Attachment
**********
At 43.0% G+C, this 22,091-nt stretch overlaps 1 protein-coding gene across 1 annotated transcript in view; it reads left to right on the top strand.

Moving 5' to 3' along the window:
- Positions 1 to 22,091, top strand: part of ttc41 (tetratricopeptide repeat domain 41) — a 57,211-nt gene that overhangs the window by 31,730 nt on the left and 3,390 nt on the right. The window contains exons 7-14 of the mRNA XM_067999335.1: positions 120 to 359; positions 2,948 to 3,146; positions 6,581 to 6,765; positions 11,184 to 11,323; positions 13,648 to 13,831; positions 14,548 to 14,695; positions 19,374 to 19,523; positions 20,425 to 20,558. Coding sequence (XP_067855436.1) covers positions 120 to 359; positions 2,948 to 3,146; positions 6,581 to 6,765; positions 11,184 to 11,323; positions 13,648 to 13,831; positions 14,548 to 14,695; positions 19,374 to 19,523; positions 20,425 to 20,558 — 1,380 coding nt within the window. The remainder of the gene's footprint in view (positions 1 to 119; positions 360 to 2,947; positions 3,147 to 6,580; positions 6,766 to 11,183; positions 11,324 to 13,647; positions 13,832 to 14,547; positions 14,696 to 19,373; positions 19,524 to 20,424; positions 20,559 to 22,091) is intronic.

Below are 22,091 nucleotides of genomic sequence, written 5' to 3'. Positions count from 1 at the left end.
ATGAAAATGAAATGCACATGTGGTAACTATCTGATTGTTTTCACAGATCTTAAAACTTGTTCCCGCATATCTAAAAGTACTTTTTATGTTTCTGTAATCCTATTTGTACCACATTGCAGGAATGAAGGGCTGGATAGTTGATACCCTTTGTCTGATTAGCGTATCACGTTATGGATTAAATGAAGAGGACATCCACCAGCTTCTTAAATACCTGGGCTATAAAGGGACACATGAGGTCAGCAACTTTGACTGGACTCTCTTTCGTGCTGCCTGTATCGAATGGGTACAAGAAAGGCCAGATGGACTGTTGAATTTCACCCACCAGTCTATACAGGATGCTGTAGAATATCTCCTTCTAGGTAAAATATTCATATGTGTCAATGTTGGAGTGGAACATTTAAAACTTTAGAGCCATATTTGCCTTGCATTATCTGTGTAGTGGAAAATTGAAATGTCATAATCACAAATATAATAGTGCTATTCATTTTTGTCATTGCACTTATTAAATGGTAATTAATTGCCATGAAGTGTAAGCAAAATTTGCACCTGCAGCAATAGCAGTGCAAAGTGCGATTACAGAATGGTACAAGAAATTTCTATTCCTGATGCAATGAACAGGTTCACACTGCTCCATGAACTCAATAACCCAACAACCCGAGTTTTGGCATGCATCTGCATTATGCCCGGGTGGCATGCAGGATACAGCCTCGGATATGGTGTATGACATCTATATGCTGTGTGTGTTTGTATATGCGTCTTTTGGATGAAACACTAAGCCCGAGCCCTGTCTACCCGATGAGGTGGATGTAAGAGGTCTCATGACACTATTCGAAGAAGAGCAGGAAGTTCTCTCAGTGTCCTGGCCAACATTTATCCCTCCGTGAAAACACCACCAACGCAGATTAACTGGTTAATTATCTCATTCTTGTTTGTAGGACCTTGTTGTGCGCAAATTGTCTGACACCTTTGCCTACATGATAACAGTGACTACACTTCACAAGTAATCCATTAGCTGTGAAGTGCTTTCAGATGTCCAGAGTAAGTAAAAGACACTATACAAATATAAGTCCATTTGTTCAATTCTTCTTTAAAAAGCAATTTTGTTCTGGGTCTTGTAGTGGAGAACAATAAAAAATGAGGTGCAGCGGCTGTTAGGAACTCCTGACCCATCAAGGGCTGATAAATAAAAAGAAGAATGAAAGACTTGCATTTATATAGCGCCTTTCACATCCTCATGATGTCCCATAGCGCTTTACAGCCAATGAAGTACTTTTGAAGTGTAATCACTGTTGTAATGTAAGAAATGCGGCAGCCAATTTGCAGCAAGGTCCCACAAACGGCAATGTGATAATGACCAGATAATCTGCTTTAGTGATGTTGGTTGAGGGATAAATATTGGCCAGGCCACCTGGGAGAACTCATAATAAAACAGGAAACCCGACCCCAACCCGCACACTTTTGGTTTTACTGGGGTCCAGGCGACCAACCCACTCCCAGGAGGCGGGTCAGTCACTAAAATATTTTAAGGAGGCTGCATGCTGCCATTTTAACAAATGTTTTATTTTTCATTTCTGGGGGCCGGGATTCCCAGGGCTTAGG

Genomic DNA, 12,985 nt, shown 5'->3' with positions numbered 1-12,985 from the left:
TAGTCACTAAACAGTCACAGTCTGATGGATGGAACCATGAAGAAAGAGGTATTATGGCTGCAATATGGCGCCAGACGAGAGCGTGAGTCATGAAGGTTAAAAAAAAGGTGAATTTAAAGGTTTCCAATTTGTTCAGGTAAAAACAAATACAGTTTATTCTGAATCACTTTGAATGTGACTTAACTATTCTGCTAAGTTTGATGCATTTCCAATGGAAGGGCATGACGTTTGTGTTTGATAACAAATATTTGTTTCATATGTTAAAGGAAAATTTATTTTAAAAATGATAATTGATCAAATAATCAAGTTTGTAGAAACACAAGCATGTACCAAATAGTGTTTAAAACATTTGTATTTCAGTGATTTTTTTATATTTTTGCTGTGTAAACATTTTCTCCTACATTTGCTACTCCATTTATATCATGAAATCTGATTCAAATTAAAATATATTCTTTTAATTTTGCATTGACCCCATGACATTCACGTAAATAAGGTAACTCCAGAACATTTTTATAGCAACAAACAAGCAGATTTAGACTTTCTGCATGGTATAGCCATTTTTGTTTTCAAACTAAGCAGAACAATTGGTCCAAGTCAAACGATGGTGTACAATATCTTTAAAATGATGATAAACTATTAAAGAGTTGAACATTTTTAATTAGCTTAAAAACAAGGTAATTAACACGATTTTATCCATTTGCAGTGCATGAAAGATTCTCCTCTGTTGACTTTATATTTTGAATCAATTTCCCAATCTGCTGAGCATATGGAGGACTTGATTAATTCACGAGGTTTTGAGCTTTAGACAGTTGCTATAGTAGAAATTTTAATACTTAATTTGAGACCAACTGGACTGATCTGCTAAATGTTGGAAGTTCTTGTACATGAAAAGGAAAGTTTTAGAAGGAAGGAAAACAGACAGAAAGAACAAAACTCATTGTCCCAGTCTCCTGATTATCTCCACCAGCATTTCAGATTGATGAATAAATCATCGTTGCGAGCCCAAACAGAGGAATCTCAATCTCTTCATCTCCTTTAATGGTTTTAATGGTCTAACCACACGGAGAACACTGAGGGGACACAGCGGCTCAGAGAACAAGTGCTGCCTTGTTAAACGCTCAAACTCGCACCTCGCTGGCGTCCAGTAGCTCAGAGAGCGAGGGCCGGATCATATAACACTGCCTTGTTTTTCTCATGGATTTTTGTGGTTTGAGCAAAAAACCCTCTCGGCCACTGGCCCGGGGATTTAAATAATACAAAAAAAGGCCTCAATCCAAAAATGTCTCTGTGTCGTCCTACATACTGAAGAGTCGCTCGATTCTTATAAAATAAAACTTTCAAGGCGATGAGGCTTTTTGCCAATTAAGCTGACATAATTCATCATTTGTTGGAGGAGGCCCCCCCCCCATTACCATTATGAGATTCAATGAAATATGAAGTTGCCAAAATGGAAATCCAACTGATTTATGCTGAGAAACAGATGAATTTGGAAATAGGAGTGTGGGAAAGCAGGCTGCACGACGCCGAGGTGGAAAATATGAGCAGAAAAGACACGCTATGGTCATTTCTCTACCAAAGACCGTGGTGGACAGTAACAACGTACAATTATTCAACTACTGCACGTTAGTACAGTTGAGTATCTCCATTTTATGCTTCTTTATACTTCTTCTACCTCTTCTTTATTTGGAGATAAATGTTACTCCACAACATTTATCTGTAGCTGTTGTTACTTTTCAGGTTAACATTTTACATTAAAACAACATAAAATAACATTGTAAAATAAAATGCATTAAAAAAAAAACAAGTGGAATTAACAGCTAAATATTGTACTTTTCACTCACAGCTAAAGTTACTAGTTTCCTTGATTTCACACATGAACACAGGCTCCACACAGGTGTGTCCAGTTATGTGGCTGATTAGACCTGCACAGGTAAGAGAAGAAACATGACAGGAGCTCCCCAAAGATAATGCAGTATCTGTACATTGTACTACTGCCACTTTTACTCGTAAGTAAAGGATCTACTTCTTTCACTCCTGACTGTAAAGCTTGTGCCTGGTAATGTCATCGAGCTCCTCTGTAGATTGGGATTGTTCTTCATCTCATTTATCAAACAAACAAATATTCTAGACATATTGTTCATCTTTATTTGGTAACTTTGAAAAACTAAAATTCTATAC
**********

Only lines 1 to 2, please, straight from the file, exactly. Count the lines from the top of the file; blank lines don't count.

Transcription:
At 43.0% G+C, this 22,091-nt stretch overlaps 1 protein-coding gene across 1 annotated transcript in view; it reads left to right on the top strand.

Moving 5' to 3' along the window: